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Investigating the Extractives Industry in Africa

Africa is home to a substantial amount of the global mineral wealth. The continent, according to the Natural Resource Governance Institute, holds about 30% of the world’s oil, gas, and mineral resources. This includes up to 92% of the world’s platinum and chromium reserves, 56% of cobalt, 54% of manganese, and 40% of its gold. Africa also has 9.5% of global crude oil reserves and 8% of gas reserves.

Given the immense mineral riches in Africa, the extractive industry on the continent is, naturally, a global focal point. Many of the brutal and deadly wars in Africa are linked to the battle for control of these extractive resources.

However, the most impactful mining activities — and their adverse ripple effects — often occur in remote areas of Africa, which have access challenges and significant security risks, resulting in a dearth of accountability reporting.

GIJN is pleased to host a webinar that will equip investigative journalists with the knowledge and tools to enhance their watchdog reporting on Africa’s mining sector. In this online workshop, free to all journalists across Africa and beyond, GIJN brings together three experts who will discuss the tips and tools for investigating the extractives industry, where to find resources, and areas for possible investigation.

Elie Kabore is an investigative journalist in Burkina Faso with 17 years of experience in investigative journalism. A publishing director at the online newspaper Mines Actu Burkina, he specializes in reporting about the mining sector. Kabore is the author of several investigations into corruption, money laundering, and illicit finance, and is a trainer for the Norbert Zongo Unit for Investigative Journalism in West Africa (CENOZO).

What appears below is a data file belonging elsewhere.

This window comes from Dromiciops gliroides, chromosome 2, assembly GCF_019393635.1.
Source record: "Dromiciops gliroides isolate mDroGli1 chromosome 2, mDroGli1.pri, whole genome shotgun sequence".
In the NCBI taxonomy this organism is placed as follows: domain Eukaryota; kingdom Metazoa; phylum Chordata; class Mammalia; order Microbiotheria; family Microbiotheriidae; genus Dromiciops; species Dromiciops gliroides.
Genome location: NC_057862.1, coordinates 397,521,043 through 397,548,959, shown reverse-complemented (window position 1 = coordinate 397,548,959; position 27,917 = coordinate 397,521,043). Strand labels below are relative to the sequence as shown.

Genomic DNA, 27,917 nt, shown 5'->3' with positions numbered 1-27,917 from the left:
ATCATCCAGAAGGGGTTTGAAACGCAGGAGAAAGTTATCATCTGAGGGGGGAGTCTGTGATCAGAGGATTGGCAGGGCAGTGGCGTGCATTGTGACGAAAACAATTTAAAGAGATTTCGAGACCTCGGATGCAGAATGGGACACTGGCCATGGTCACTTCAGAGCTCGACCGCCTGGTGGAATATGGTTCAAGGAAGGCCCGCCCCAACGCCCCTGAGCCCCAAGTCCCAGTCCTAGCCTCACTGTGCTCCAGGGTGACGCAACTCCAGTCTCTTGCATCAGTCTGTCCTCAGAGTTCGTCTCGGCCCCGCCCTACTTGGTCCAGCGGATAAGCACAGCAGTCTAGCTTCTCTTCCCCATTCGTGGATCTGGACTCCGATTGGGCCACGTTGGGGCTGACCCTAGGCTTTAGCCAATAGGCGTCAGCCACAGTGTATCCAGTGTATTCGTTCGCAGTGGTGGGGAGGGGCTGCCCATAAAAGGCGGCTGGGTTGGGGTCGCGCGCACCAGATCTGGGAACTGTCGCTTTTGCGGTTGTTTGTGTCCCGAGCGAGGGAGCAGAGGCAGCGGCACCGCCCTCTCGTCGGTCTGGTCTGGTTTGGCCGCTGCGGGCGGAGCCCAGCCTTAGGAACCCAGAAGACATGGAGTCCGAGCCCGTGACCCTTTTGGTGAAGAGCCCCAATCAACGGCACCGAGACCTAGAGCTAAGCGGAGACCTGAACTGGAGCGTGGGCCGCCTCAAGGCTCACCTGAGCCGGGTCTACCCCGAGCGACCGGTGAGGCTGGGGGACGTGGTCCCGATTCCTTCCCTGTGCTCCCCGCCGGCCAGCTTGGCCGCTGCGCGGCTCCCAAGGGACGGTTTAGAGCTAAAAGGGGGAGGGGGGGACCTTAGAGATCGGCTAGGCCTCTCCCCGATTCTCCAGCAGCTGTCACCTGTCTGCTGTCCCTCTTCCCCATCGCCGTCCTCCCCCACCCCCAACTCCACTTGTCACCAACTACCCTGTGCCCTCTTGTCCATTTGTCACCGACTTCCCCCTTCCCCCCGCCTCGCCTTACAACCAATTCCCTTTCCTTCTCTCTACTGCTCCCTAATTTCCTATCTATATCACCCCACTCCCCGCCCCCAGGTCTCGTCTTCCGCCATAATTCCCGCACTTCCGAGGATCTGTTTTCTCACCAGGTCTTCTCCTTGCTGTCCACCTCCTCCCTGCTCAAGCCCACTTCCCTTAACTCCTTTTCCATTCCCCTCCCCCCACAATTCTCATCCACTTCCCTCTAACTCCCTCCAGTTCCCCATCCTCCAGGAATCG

Alexandre Brutelle is a director and one of the co-founders of the Environmental Investigative Forum (EIF), a consortium of watchdog journalists and experts on the environment and climate change around the world. Alexandre, who coordinated that collaborative effort that led to the development of the #MineAlertAfrica tool, is an investigative journalist, mentor, and trainer who specializes in cross-border collaboration and environmental issues.

Nafi Chinery is the Africa director of the Natural Resource Governance Institute (NRGI). She builds and coordinates relationships between governments, civil society actors, and communities, focused on changing narratives about the future of the oil, gas, and mining sectors. She also co-leads NRGI’s program on just energy transition. She will speak, among other things, about her organization’s guide to covering extractives.

The moderator is Asha Mwilu, Founder and Executive Director, Debunk Media.

The Global Investigative Journalism Network is an international association of journalism organizations that support the training and sharing of information among investigative and data journalists—with special attention to those from repressive regimes and marginalized communities.

Our key activities include:

Providing resources and networking services to investigative journalists worldwide;
Publishing in multiple languages and on multiple platforms the latest tools, techniques and opportunities for those in the field;
Helping organize and promote regional and international training conferences and workshops;
Assisting in the formation and sustainability of journalism organizations involved in investigative reporting and data journalism around the world;
Supporting and promoting best practices in investigative and data journalism;
Supporting and promoting efforts to ensure free access to public documents and data worldwide.

Find more information on our website:

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